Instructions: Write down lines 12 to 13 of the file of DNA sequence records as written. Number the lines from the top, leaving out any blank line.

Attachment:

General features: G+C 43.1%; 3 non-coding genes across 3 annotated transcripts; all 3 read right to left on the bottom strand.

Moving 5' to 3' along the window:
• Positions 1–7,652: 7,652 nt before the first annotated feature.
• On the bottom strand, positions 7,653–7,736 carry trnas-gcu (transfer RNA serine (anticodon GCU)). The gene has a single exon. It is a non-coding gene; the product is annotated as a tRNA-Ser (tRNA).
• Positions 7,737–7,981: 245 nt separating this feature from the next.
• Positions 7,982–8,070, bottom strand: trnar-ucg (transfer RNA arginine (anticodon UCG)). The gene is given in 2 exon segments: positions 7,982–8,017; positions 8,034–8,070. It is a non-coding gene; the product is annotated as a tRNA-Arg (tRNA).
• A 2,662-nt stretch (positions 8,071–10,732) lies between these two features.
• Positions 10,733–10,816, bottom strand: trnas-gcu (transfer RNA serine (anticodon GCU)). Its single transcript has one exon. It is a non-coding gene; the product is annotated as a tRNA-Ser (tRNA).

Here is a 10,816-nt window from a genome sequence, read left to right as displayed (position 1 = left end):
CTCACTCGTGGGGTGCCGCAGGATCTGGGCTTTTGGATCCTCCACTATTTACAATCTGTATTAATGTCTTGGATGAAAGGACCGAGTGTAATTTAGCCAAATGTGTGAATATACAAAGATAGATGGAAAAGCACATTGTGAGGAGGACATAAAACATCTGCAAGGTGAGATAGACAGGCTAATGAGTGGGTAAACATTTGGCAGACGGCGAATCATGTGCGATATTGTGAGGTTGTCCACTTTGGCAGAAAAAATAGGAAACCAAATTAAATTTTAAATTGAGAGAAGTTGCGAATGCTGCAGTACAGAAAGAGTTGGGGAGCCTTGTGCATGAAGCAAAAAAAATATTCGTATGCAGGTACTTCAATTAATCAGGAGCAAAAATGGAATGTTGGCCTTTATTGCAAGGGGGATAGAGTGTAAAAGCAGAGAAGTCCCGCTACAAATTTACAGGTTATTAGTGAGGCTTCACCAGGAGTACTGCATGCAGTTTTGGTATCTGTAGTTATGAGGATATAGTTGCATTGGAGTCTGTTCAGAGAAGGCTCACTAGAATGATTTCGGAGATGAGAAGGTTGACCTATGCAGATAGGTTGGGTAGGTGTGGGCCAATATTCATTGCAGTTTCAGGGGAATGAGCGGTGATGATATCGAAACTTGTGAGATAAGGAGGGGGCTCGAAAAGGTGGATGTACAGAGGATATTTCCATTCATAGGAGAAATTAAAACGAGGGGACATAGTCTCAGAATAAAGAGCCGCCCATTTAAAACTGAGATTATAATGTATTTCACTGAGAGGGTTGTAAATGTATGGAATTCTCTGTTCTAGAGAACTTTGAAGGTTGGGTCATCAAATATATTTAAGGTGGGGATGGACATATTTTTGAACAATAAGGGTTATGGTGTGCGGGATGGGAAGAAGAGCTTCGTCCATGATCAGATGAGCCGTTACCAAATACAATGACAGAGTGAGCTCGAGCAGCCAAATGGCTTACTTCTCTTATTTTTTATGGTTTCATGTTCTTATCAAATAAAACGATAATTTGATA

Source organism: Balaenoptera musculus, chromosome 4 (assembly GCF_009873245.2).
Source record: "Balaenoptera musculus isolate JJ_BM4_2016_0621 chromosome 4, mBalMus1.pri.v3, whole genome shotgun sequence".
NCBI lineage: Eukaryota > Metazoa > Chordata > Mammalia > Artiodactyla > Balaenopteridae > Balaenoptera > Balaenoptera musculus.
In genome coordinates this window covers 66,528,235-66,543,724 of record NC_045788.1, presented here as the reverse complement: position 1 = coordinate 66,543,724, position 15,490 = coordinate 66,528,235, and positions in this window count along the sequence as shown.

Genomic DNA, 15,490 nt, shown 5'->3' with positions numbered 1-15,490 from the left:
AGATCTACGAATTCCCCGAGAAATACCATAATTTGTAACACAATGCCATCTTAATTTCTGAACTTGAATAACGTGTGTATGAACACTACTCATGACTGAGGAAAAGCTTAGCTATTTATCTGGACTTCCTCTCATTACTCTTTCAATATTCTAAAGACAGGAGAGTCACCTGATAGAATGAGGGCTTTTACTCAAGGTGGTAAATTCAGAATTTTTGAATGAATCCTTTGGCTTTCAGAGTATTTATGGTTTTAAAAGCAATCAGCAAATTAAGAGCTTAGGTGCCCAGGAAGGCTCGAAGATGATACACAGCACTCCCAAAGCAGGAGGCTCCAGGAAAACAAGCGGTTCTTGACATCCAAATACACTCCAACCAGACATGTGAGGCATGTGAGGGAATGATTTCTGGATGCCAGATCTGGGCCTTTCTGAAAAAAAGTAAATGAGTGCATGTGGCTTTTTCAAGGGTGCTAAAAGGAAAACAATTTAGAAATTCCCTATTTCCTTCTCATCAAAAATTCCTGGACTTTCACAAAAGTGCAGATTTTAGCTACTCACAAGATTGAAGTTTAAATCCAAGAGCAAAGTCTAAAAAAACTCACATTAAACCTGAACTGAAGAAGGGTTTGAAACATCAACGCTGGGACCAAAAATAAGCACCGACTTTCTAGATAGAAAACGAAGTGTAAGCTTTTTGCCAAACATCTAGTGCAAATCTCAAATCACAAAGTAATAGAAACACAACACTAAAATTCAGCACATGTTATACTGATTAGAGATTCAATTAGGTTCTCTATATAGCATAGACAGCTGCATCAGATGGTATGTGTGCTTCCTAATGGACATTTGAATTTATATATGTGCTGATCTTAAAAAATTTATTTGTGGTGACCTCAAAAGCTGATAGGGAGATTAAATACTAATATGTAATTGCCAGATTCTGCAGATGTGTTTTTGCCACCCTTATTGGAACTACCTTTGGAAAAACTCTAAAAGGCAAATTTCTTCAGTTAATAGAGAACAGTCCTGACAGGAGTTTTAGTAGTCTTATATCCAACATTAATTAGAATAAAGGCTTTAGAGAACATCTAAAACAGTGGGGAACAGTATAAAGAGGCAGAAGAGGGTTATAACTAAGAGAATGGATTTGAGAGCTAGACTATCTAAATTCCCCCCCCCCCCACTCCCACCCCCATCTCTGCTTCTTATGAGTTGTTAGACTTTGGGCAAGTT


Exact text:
Source record: "Balaenoptera musculus isolate JJ_BM4_2016_0621 chromosome 4, mBalMus1.pri.v3, whole genome shotgun sequence".
NCBI lineage: Eukaryota > Metazoa > Chordata > Mammalia > Artiodactyla > Balaenopteridae > Balaenoptera > Balaenoptera musculus.